ISLAMABAD: The State Bank of Pakistan (SBP) on Friday argued that the proposed amendments to its Act would neither compromise economic sovereignty, nor would it become a “state within a state”, while facing severe criticism over the proposed handing over of its autonomy to the International Monetary Fund (IMF) for the $6 billion loan programme.
The central bank issued two papers in a bid to clarify the situation about the proposed amendments to the SBP Act. It maintained that it would continue working to achieve stable economic growth and development instead of limiting its role to inflation controller.
The amendments, it added, would help in boosting coordination between the finance minister and the SBP governor to better strike a balance between economic growth and inflation reading.
Its officials would remain answerable before parliament and that the National Accountability Bureau and the Federal Investigation Agency (FIA) could investigate alleged criminal matters.
“Supporting economic policies of the government to foster development remains one of the three objectives of the State Bank under the proposed amendments, in addition to domestic price stability (inflation) and financial stability,” the central bank said in a paper titled ‘Response to Common Misperceptions About State Bank of Pakistan Amendment Act, 2021’.
The bank added that focusing on price stability as the primary objective was sensible as inflation was one of the variables that it could influence directly through its tools, while generating growth is more in the hands of other actors, including other government agencies and the private sector.
“Moreover, inflation is very harmful and affects vulnerable segments the most,” the paper read.
The bank contended that international experience had shown that price stability was a necessary condition for sustained growth and development.
“Countries, where price stability is a primary objective, tend to have lower inflation, as well as less volatility in both inflation and growth. In that sense, price stability is a necessary condition for sustained growth and development.”
Besides, the bank’s high officials would remain answerable before parliament. NAB and the FIA would have their full jurisdiction to investigate SBP officials for criminal or corruption related matters.
“However, indemnity is being proposed for actions taken in good faith, so that where due care and due process are followed, officials are not afraid to take actions. This is quite common in central bank laws and is considered an international best practice,” the paper added.
The central bank will remain accountable for its actions.
“Indeed, accountability is being enhanced… explicitly giving the right to parliament to ask for senior officials to appear before it as many times as needed. The current Act does not have any such provisions.”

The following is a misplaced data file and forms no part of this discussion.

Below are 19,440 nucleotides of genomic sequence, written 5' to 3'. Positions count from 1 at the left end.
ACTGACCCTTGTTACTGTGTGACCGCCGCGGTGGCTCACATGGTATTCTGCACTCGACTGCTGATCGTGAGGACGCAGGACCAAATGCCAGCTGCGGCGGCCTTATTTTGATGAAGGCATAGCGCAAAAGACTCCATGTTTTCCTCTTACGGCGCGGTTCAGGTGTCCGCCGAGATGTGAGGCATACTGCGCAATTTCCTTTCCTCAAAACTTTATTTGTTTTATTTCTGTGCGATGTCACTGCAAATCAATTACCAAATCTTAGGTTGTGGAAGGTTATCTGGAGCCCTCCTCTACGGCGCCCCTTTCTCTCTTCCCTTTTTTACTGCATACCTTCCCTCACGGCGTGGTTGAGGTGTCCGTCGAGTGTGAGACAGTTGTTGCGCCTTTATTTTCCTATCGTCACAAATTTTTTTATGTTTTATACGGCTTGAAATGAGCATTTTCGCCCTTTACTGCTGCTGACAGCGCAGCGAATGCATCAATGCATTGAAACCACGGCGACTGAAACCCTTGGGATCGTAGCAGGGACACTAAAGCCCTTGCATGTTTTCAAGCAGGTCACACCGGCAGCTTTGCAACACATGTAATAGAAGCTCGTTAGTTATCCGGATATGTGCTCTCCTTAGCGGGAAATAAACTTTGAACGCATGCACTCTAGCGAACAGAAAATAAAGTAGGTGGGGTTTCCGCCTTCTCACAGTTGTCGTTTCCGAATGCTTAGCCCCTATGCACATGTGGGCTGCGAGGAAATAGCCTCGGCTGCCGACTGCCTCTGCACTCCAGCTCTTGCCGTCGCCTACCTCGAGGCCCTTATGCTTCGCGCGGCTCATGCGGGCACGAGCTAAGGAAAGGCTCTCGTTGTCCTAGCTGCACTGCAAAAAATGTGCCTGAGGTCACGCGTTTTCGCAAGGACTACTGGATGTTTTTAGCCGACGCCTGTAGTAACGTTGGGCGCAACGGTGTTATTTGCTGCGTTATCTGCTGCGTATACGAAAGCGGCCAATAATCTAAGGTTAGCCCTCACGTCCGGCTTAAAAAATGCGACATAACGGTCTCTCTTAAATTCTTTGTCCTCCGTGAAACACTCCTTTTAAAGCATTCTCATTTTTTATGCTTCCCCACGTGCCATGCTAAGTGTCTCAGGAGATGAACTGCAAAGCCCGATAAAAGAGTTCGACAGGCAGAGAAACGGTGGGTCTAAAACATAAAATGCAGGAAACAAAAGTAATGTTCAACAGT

The paper further read that only the Monetary and Fiscal Policies Coordination Board was proposed to be abolished.
“The powers to dismiss key government-appointed officials — members of the board of directors, MPC members, governor, and deputy governors — will also remain with the federal government, as is the current practice.”
The proposed amendments will allow the State Bank to enter into memorandums of understanding (MoUs) with domestic and international supervisory authorities, “only after prior approval of the federal government”.
The paper added that no such provision was being proposed like “the priority of the State Bank will be the repayment of external debt, to the detriment of the domestic economy and resources for development.”
“All external debt is contracted by the government and not the State Bank, and it is the government’s prerogative to decide about repayments.”
The second paper shared by the central bank read that the amendments being proposed were in line with the best international practices and also took into account the ground realities in the country.
“By facilitating domestic economic and financial stability, the amendments will help support sustainable growth and avoid repeated booms and busts that have characterised Pakistan’s past and led to painful consequences in terms of higher inflation, higher poverty and lower growth.”
The amendments have six key purposes:
(1) to clearly define the objectives of the SBP to improve its accountability;
(2) to outline the SBP’s functions in line with these objectives;
(3) to provide the SBP necessary financial resources to help achieve its objectives;
(4) to strengthen the functional and administrative autonomy of the SBP;
(5) to increase transparency in the operations of the SBP and strengthen its governance; and
(6) to enhance the SBP’s accountability by strengthening oversight functions and increasing reporting requirements, it added.